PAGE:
Coursework PSOP CER
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Students must complete four courses for a total of 13 credit hours. The courses (listed below) are structured around the core methods used to study drug use in large populations. Students and faculty interact through online discussion groups and the use of virtual collaboration sessions. Participants are assessed by their participation in discussions and performance on quizzes and assignments.
This certificate can be earned in as few as two semesters (two courses each in the fall and spring semester) or can be spread out over a longer period (e.g., 4 semesters – one course per semester). To earn the certificate, students must maintain a 3.0 (out of 4.0) average for all program courses.
Each student will receive graduate credit for the classes successfully completed, which could be transferred toward the fulfillment of a Masters or PhD degree at UIC (e.g. Masters or PhD in Public Health Epidemiology, or in Pharmacy Systems, Outcomes and Policy, or other).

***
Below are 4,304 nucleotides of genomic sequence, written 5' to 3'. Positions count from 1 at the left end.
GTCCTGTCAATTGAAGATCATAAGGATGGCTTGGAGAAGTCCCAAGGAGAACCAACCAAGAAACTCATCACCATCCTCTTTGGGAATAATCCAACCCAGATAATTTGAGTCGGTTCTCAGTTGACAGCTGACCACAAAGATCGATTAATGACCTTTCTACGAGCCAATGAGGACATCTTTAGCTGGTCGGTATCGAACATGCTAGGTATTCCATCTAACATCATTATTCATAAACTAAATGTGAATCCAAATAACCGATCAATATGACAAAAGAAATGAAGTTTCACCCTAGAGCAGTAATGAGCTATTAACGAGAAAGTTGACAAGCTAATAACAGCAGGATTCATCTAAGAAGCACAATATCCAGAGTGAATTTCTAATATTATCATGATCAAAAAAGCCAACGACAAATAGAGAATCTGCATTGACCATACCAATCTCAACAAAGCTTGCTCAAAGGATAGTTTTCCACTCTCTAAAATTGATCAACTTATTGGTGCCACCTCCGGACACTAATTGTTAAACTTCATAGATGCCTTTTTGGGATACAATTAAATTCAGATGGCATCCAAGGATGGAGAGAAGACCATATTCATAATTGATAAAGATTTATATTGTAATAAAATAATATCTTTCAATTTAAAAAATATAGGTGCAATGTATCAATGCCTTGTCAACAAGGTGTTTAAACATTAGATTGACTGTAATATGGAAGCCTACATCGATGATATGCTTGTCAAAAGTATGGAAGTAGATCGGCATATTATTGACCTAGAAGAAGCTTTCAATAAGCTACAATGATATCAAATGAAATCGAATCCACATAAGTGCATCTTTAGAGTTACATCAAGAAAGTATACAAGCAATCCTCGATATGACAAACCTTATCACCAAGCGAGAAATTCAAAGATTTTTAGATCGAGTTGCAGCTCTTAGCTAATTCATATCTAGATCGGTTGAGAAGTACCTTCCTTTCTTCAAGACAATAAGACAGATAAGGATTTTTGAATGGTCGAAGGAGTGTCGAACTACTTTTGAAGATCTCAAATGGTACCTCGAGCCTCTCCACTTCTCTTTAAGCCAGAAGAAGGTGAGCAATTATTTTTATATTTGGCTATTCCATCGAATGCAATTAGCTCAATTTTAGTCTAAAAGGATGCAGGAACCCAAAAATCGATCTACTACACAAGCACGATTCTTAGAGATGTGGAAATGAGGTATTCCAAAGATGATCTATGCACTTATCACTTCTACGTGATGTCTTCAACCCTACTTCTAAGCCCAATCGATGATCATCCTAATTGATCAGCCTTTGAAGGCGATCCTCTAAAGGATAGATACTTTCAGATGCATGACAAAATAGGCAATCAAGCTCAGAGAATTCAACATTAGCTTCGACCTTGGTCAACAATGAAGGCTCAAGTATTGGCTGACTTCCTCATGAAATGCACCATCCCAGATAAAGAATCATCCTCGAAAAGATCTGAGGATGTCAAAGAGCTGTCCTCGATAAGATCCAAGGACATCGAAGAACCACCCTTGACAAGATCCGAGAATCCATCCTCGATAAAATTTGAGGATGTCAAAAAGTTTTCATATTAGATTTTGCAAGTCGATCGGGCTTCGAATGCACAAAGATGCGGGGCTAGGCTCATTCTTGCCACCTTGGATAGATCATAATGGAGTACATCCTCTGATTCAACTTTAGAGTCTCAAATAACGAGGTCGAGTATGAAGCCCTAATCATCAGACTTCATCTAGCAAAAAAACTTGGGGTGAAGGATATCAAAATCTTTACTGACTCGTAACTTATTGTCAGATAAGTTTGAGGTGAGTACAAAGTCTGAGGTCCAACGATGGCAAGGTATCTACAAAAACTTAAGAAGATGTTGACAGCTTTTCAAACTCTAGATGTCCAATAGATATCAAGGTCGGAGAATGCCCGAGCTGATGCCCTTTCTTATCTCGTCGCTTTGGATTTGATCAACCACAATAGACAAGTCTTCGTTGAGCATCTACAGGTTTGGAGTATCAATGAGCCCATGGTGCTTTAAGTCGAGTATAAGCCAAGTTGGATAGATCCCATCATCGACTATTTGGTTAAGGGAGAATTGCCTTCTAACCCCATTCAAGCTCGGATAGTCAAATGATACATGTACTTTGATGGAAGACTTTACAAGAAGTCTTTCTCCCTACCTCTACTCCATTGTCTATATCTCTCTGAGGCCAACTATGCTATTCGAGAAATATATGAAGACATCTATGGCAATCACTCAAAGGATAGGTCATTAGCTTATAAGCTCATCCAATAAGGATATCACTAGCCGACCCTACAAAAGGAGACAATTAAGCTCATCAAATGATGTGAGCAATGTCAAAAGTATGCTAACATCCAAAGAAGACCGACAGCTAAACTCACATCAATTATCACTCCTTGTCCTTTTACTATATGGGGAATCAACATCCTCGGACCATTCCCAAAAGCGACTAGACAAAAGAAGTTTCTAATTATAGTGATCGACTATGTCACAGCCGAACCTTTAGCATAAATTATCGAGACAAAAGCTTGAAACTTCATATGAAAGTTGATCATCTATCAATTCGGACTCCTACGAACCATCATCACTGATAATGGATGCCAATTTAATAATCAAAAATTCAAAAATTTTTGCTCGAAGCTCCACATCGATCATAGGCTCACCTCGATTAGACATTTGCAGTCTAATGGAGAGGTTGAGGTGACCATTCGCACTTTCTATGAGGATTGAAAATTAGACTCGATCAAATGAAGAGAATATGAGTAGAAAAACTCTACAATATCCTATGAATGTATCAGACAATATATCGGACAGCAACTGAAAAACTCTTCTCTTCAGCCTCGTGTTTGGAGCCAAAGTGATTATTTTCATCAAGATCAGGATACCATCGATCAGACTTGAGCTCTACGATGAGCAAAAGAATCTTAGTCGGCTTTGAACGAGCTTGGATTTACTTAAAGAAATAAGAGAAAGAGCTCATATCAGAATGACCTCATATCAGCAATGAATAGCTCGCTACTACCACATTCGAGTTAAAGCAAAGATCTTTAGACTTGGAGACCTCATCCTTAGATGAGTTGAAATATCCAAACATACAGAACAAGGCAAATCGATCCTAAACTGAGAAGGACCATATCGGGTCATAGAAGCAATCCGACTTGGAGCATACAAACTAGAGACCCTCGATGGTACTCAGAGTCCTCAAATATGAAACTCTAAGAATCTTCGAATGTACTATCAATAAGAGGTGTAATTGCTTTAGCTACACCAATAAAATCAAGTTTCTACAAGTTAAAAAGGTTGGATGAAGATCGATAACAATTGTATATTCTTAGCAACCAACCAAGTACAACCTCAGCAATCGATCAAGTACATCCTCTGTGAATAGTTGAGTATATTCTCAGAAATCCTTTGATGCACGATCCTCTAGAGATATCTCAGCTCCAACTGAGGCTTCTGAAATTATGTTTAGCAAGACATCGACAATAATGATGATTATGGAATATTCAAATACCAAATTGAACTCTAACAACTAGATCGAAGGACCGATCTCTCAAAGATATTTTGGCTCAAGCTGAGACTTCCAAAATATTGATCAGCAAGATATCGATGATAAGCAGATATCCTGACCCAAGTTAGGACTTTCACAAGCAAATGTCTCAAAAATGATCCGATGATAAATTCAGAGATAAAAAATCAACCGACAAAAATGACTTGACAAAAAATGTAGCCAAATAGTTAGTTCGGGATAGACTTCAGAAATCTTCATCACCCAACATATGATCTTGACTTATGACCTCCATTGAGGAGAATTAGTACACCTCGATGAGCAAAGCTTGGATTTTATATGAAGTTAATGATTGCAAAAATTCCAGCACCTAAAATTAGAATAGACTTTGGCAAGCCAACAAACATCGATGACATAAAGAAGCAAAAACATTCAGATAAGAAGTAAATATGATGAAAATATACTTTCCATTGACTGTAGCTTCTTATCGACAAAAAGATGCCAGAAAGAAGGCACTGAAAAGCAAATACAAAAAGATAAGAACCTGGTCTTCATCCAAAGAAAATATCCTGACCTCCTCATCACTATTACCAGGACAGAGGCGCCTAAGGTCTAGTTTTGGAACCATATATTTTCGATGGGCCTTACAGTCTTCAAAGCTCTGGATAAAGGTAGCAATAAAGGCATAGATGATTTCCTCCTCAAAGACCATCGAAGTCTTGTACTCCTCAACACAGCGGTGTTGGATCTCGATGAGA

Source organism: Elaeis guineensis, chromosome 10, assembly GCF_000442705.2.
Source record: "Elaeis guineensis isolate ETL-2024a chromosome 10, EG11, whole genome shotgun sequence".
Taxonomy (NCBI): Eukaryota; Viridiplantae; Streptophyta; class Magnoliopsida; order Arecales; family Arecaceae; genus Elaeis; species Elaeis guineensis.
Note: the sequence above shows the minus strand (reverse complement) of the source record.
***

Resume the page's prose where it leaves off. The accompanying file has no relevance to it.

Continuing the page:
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The following four courses are required for completion of the certificate program:
BSTT 400 – Biostatistics I (Fall)
Descriptive statistics, basic probability concepts, one- and two- sample statistical inference, analysis of variance, and simple linear regression. Introduction to statistical data analysis software.
EPID 403 – Introduction to Epidemiology: Principles and Methods (Fall)
Introduction to descriptive and analytic epidemiology, and determinants of health and disease in populations. Measures of occurrence, association, and statistical testing will be addressed, along with study designs, bias, and confounding.
PSOP 526 – Pharmacoepidemiology (Spring)
Provides an introduction to pharmacoepidemiology and key concepts and principles that are unique to the study of medications in large populations.
PSOP 535 – Pharmaceutical Policy (Spring)
Covers key features of health care and pharmaceutical policy, and provides a framework for analyzing and evaluating current policy issues that affect the development and provision of safe, effective and affordable medications in the U.S. and internationally.